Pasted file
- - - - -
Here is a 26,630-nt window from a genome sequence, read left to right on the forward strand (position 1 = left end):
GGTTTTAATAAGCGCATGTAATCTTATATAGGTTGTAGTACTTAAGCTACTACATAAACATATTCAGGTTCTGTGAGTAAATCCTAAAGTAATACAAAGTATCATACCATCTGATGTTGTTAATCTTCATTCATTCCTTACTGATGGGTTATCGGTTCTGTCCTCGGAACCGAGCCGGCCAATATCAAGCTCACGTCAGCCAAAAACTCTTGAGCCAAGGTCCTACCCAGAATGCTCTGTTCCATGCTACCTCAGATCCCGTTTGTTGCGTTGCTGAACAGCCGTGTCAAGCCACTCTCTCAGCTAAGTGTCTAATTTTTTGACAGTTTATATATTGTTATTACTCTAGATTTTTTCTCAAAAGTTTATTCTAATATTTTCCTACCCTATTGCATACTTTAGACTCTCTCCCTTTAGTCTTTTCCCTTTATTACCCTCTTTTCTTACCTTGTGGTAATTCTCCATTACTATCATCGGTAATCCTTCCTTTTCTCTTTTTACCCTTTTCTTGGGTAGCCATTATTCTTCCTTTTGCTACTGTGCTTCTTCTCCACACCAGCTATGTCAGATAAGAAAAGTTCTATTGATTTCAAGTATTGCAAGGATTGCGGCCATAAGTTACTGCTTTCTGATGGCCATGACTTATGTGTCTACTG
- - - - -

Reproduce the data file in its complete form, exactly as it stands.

Here is a 26,630-nt window from a genome sequence, read left to right on the forward strand (position 1 = left end):
GGTTTTAATAAGCGCATGTAATCTTATATAGGTTGTAGTACTTAAGCTACTACATAAACATATTCAGGTTCTGTGAGTAAATCCTAAAGTAATACAAAGTATCATACCATCTGATGTTGTTAATCTTCATTCATTCCTTACTGATGGGTTATCGGTTCTGTCCTCGGAACCGAGCCGGCCAATATCAAGCTCACGTCAGCCAAAAACTCTTGAGCCAAGGTCCTACCCAGAATGCTCTGTTCCATGCTACCTCAGATCCCGTTTGTTGCGTTGCTGAACAGCCGTGTCAAGCCACTCTCTCAGCTAAGTGTCTAATTTTTTGACAGTTTATATATTGTTATTACTCTAGATTTTTTCTCAAAAGTTTATTCTAATATTTTCCTACCCTATTGCATACTTTAGACTCTCTCCCTTTAGTCTTTTCCCTTTATTACCCTCTTTTCTTACCTTGTGGTAATTCTCCATTACTATCATCGGTAATCCTTCCTTTTCTCTTTTTACCCTTTTCTTGGGTAGCCATTATTCTTCCTTTTGCTACTGTGCTTCTTCTCCACACCAGCTATGTCAGATAAGAAAAGTTCTATTGATTTCAAGTATTGCAAGGATTGCGGCCATAAGTTACTGCTTTCTGATGGCCATGACTTATGTGTCTACTG